Whitney Tai has a unique ability to make your heart stop and your stomach knot –the feeling you get just before you cry. You can’t listen to one of her songs without feeling, deeply. Which is why I have been following her for over three years, marveling at each new song she releases. During that time I have watched her talent grow and develop exponentially as if some creative force inside her is unchained a little more with every song she delivers. That creative force is now in full cry with the release of “The Cure”.
Tai starts low and slow in a voice that is part seduction, part child, part scalpel, floating on a simple, heartbreaking piano riff with an ominous keyboard strum beneath it. She adds a soft tom-tom beat – a heartbeat, really – while she draws you in with the anxious, pleading lyrics – Why you always bringing me down While I push you up? – that mount in pain and power until they burst forth in full band mode – Don’t push me down Don’t bring me down she demands as the drums thunder, the guitar howls, the piano pounds.
When the chorus moves on, a razor-sharp rock guitar note screams out, punctuating her demand as the song moves into hard rock territory and then comes back down to earth, to the child, to the seduction, to the scalpel. And you are drained.
“The Cure” feels like it condenses a lifetime of pain and determination into 3 minutes and 44 seconds of chorus and verse. And it does. She can walk the cutting edge of pop and indie without sacrificing emotional honesty because of the pain of losing the one person who always encouraged her to pursue her creative passions. The pain is honest, the words come from within. That loss led to severe anxiety, depression and weight loss and desperation. But during this dark period, Tai learned to channel her feelings into songs, visual art, and poems in a life of performing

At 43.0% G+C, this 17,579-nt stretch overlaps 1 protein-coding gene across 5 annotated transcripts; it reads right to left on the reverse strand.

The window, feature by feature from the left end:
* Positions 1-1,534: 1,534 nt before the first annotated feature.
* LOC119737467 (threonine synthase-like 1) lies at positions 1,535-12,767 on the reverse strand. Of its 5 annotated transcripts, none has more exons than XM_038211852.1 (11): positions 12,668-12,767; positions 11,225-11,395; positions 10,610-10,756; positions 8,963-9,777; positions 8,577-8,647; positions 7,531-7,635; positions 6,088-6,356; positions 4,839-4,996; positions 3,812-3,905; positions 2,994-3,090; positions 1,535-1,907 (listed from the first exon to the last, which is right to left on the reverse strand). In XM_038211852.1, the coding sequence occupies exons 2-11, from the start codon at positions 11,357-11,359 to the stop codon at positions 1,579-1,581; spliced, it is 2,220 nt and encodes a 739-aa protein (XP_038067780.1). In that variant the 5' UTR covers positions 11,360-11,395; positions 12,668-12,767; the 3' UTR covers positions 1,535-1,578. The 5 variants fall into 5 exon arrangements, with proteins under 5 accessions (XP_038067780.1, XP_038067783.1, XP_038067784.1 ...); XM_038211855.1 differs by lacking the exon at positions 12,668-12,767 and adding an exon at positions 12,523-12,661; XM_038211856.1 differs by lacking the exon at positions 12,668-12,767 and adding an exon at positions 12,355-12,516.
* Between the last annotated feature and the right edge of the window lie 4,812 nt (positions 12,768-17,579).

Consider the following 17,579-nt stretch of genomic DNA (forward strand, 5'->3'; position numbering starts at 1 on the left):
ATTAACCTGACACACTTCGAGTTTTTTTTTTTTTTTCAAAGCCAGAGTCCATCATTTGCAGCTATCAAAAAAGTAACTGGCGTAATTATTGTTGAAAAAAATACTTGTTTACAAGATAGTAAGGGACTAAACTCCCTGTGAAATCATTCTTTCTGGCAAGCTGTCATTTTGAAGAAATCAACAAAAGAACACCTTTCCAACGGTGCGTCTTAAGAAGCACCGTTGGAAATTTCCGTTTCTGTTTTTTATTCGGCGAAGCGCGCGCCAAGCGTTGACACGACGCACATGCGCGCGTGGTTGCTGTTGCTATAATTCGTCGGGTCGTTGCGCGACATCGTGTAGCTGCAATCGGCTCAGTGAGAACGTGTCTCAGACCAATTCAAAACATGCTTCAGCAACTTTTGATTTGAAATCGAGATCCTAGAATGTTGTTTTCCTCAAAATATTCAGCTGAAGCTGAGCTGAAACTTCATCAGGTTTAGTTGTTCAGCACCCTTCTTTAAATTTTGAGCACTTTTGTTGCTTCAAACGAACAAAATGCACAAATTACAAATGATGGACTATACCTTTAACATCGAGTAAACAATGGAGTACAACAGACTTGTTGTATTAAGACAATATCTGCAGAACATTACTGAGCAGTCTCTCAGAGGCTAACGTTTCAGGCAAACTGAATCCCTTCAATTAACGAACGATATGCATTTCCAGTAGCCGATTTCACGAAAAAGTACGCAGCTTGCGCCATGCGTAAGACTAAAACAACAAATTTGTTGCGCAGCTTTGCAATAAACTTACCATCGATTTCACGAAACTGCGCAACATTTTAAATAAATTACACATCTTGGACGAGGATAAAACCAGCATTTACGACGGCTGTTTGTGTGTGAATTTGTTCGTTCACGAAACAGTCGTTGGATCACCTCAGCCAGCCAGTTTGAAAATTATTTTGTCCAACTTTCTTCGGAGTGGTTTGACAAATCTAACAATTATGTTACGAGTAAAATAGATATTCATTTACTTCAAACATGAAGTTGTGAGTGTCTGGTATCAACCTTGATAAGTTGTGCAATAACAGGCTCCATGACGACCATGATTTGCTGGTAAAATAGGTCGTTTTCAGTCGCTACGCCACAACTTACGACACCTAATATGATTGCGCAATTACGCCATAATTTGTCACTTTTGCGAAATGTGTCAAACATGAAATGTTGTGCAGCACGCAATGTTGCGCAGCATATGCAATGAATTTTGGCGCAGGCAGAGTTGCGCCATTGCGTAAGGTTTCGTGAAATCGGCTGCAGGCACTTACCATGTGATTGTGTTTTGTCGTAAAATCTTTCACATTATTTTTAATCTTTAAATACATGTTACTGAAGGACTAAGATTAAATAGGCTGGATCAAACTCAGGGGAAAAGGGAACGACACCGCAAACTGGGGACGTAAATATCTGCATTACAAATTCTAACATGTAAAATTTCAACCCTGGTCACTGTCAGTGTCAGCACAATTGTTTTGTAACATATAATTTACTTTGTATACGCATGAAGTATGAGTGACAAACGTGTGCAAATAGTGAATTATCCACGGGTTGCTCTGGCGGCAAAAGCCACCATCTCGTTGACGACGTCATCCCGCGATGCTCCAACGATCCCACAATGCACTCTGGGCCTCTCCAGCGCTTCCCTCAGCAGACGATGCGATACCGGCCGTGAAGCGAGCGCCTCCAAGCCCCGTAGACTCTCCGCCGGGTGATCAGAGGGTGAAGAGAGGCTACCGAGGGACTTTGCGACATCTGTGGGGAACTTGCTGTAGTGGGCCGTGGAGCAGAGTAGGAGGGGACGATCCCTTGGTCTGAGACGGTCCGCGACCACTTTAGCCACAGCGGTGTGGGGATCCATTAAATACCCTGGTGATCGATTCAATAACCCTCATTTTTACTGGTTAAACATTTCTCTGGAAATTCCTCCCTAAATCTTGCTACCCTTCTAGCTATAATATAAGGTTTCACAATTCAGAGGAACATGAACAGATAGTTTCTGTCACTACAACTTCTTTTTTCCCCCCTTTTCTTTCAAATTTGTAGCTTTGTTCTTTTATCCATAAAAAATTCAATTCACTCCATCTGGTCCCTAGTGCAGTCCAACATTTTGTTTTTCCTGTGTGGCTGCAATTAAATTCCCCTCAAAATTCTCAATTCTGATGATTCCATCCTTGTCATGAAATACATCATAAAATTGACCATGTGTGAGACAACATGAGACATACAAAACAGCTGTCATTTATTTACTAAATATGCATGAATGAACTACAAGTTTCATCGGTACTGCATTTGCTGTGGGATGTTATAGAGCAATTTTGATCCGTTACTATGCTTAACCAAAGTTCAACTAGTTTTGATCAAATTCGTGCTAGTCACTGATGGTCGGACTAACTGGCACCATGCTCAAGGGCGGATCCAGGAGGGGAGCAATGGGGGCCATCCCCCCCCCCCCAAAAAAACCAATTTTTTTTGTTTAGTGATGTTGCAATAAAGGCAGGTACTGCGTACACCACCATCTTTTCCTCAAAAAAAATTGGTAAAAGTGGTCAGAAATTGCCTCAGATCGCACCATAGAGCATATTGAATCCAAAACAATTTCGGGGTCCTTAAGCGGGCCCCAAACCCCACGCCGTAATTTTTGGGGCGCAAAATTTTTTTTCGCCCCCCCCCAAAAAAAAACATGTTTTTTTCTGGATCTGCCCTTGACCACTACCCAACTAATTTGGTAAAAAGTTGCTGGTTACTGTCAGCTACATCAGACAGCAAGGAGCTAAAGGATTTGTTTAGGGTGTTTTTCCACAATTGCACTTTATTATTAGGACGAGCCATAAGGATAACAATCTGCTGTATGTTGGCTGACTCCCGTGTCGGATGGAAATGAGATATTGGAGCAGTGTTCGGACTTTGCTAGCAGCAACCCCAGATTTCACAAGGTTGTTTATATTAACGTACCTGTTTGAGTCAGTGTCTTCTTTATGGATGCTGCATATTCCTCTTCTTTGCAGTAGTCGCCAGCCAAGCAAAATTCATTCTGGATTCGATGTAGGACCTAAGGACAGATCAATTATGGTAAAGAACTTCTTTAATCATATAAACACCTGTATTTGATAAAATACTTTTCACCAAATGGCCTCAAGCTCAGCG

“The Cure” is a stunning work of both poetic and musical art that transcends anything she has done, which is considerable given Tai’s body of work. It also brings together her multiple skills in design. An architect by training and profession, everything she does — her costumes, makeup, photography, poetry, videos, and music, is done with powerful, impeccable design. Tai has always been the whole package, but with “The Cure” the package has become far more than the sum of her abilities. It is the sheerest form of musical art. As she sings in the chorus, Look at me now – when you do what you see is one of our time’s superb musical talents.
“The Cure” belongs on your playlist and in your headphones.
Whitney Tai https://www.whitneytaimusic.com/
“The Cure”, released 2019 is available on all music platforms
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